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DHS Attempted to Comply with a Court Order to Welcome Dreamers, But the Judge Found the Website Is Not Up to Snuff

WASHINGTON, DC - AUGUST 06: Acting U.S. Secretary of Homeland Security Chad Wolf testifies during a hearing before Senate Homeland Security and Governmental Affairs Committee at Dirksen Senate Office Building August 6, 2020 on Capitol Hill in Washington, DC. The committee held a hearing on “Oversight of DHS Personnel Deployments to Recent Protests. (Photo by Alex Wong/Getty Images)

Acting DHS Secretary Chad Wolf

The Department of Homeland Security did the bare minimum to comply with a federal judge’s order to welcome applicants for Dreamers after the court restored Deferred Action for Childhood Arrivals (DACA) last week. But on Wednesday, U.S. District Judge Nicholas Garaufis found that the bare-bones page on agency’s website fell short of what he demanded in the second of a pair of scathing orders in November and December.

DHS has until 5 p.m. on Wednesday to get the website up to snuff. As their website currently stands, DHS has bare docket information for the cases Batalla Vidal v. Wolf and State of New York v. Trump, in which Judge Garaufis found that acting Homeland Security Secretary Chad Wolf’s memo effectively rescinding DACA had no authority because he was illegally appointed.

The website does not disclose that, however.

Simply linking to the ruling, DHS provides a two-sentence summary that is a model of government euphemism and evasion.

“On November 14, 2020, Judge Nicholas George Garaufis of the U.S. District Court for the Eastern District of New York issued an opinion regarding the July 28, 2020 memorandum signed by Acting Secretary Chad F. Wolf,” the website states. ” On December 4, 2020, Judge Garaufis required the Department of Homeland Security to reinstate the DACA policy that was in effect on September 4, 2017.”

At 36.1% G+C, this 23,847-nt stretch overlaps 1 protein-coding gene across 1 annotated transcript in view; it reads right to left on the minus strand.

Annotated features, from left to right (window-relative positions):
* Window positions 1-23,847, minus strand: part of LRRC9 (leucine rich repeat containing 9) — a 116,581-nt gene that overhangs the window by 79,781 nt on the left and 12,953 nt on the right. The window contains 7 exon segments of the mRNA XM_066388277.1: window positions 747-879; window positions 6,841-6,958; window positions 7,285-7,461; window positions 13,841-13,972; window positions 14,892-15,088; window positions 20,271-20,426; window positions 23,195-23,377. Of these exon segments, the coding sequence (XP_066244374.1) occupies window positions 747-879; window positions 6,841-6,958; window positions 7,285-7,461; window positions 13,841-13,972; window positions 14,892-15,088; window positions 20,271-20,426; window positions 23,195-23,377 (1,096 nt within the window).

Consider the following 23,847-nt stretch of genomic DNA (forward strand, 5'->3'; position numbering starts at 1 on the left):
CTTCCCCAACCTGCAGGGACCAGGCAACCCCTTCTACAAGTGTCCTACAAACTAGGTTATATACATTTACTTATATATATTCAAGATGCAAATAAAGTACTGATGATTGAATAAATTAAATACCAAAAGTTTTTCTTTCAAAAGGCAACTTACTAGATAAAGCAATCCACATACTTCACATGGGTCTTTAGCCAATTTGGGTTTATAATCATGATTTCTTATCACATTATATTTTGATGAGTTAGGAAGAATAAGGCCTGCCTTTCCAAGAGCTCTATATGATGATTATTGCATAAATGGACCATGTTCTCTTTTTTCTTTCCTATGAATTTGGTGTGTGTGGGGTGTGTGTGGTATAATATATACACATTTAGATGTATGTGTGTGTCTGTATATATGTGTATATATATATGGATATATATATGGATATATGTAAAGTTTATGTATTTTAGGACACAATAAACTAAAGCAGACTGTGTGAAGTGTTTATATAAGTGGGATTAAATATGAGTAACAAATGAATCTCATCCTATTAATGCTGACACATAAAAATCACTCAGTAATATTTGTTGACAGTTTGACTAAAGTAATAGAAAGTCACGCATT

Garaufis ordered the government to replace that language with the language below.

Giving enforceable weight to the findings of the Government Accountability Office this past office, Judge Garaufis recently found: “DHS failed to follow the order of succession as it was lawfully designated.”

“Therefore, the actions taken by purported Acting Secretaries, who were not properly in their roles according to the lawful order of succession, were taken without legal authority,” he wrote last month. “Accordingly, Mr. Wolf did not possess statutory authority when he assumed the role of Acting Secretary in November 2019.”

That has not stopped Wolf and others from posing as lawful government officials.

In a footnote of his Dec. 4 order, Judge Garaufis scolded Wolf and Federal Emergency Management Agency administrator Pete Gaynor for continuing to try to use powers that he previously ruled they do not have.

“Administrator Gaynor, undeterred, issued yet another ‘Succession Order’ just hours after the court issued its opinion on November 14, and Mr. Wolf once again attempted to ratify his prior actions as Acting Secretary on November 16,” he wrote. “Of course, for the exact same reasons, those documents have no legal significance. Neither Administrator Gaynor nor Mr. Wolf currently possesses, nor have they ever possessed, the powers of the Acting Secretary of Homeland Security.”

Read Garaufis’s latest ruling below:

[Image via Alex Wong/Getty Images]

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Law&Crime's managing editor Adam Klasfeld has spent more than a decade on the legal beat. Previously a reporter for Courthouse News, he has appeared as a guest on NewsNation, NBC, MSNBC, CBS's "Inside Edition," BBC, NPR, PBS, Sky News, and other networks. His reporting on the trial of Ghislaine Maxwell was featured on the Starz and Channel 4 documentary "Who Is Ghislaine Maxwell?" He is the host of Law&Crime podcast "Objections: with Adam Klasfeld."